I was invited to speak at Singularity University's amazing Exponential Medicine event this winter, and it was one of the most remarkable meetings I have ever attended. In each and every presentation, rigorous science mixed with imagination, entrepreneurship mixed with mission, and the enthusiasm and appetite for new ideas were palpable among the audience and speakers.
Many of the ideas involved collecting or channeling "big data" into discoveries or products, and in my field of genomic medicine, big data studies are certainly all the rage. Advances in genome sequencing and computing allow researchers to comb through ever more immense heaps of data in search of medically important genetic variants, opening the door to a world of discoveries.
Our Genomes2People research program has a complementary research focus. Our work is in "small data," focusing on rigorously measuring clinical utility and how to translate new advances in genomic medicine into the best outcomes for patients and families. By navigating this "last mile" of medical genomics, we can help understand how to change the marvelous discoveries of big data studies into real benefits for real people. If you are interested, you can watch the full video of the talk here.
In the video, you'll see how we are creating rigorous small-scale studies of some of the first humans on earth to have genomics integrated with their everyday care. In the MedSeq Project, we envisioned, designed, and have just completed the first randomized controlled trial to use whole genome sequencing with primary care doctors who are practicing medicine on the front lines. To do this we had to create an accessible and understandable one-page Genome Report as well as rigorously codify our genetic variant classification methods. Using lessons learned from the MedSeq Project, we have begun recruitment for the first randomized controlled trial to use genome sequencing in newborn infants, the BabySeq Project.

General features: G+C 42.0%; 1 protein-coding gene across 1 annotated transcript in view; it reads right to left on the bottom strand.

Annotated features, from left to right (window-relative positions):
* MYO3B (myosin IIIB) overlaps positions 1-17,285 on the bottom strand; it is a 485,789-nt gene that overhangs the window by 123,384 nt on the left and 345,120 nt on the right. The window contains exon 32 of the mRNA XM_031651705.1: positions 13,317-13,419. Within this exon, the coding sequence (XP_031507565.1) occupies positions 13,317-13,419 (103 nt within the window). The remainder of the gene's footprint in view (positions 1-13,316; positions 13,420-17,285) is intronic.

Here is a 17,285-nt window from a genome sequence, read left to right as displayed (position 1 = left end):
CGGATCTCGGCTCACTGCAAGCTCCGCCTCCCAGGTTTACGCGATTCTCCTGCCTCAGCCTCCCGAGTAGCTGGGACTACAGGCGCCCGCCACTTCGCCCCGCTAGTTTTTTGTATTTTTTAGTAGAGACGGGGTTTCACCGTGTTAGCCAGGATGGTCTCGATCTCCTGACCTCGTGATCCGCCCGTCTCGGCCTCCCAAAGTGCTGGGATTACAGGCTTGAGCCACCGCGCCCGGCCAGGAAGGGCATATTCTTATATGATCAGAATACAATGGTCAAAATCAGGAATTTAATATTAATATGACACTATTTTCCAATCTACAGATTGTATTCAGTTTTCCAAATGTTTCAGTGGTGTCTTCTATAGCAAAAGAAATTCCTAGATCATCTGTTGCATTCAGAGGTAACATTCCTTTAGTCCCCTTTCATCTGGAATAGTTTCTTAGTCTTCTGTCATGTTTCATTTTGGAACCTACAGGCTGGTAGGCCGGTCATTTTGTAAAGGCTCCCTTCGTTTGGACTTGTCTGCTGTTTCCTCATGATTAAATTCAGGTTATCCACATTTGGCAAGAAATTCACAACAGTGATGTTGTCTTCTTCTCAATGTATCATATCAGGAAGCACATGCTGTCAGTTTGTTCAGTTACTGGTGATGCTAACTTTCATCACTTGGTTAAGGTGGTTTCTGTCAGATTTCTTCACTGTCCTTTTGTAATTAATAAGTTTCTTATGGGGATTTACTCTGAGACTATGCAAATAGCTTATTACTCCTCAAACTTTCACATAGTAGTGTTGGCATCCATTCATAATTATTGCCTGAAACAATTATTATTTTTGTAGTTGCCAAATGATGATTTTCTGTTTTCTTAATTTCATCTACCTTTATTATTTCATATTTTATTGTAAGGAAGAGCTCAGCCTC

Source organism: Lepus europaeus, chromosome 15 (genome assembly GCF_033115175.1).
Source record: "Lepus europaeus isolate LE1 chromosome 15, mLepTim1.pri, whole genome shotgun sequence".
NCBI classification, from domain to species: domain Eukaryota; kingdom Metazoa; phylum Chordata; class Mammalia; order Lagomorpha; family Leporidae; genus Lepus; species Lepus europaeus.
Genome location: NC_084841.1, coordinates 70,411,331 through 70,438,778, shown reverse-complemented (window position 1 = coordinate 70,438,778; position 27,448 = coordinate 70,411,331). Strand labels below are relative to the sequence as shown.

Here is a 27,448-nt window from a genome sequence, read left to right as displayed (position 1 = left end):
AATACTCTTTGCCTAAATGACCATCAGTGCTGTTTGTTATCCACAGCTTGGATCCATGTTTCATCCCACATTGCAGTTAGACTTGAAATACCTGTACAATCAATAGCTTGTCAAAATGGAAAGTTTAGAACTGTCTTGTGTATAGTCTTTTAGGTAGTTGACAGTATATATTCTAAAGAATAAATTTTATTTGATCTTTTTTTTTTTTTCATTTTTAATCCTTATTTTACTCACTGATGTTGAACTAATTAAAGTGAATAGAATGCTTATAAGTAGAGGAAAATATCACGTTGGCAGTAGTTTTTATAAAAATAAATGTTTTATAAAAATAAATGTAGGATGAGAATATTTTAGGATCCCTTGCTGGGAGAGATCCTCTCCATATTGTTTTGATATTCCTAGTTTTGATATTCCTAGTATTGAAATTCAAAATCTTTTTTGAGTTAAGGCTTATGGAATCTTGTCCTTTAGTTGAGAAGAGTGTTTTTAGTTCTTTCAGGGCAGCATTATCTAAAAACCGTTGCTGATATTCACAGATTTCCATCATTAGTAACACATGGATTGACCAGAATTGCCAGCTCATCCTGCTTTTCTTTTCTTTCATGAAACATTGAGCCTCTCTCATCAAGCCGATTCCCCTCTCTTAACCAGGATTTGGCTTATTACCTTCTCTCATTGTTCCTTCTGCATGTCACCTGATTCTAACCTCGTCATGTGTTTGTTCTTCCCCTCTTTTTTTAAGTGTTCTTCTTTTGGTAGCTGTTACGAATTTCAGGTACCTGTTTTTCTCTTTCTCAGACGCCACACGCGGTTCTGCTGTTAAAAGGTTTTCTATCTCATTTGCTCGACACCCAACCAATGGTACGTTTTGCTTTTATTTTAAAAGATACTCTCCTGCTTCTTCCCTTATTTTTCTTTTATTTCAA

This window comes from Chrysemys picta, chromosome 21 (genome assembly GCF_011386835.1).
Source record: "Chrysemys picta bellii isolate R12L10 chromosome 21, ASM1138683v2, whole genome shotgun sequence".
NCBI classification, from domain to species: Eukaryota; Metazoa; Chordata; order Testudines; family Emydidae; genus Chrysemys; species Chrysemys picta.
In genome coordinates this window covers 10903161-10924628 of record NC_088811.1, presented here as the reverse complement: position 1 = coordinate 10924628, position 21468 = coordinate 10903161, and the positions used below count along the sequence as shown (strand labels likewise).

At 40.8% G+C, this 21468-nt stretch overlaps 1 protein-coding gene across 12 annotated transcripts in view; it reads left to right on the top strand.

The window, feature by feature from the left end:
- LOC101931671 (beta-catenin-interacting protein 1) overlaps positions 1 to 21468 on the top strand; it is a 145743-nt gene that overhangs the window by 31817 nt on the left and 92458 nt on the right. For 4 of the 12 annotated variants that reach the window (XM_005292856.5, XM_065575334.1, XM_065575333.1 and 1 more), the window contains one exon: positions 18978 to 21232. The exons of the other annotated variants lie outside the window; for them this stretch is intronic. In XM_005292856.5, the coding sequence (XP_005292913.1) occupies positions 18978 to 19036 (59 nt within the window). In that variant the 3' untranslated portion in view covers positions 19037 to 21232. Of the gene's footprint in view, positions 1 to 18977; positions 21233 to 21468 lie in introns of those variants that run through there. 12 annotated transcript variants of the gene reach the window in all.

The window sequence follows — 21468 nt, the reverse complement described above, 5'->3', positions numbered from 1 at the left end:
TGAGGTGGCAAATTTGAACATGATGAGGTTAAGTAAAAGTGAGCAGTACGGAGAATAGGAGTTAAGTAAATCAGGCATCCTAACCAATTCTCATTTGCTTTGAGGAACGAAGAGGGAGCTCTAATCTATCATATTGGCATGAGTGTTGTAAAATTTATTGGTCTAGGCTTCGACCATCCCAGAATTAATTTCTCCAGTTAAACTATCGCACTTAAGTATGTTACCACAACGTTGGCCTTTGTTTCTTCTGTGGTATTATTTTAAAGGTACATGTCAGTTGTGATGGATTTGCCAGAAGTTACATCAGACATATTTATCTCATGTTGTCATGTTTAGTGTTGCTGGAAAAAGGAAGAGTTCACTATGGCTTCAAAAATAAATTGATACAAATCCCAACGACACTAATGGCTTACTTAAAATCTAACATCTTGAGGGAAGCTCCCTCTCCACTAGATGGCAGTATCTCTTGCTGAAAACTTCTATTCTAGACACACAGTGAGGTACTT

We are only beginning to scratch the surface of understanding the relationship between the massive number of genetic variants and their association with diseases and wellness. As we collect more information and make it available to individuals and doctors in clear and useful ways, we believe genomic medicine will become less intimidating to all involved. Indeed, despite much rhetoric to the contrary, we think that physicians are as "ready" for genomics as they have been for any new technological tools, and that physicians will soon be incorporating genomic information into their practice.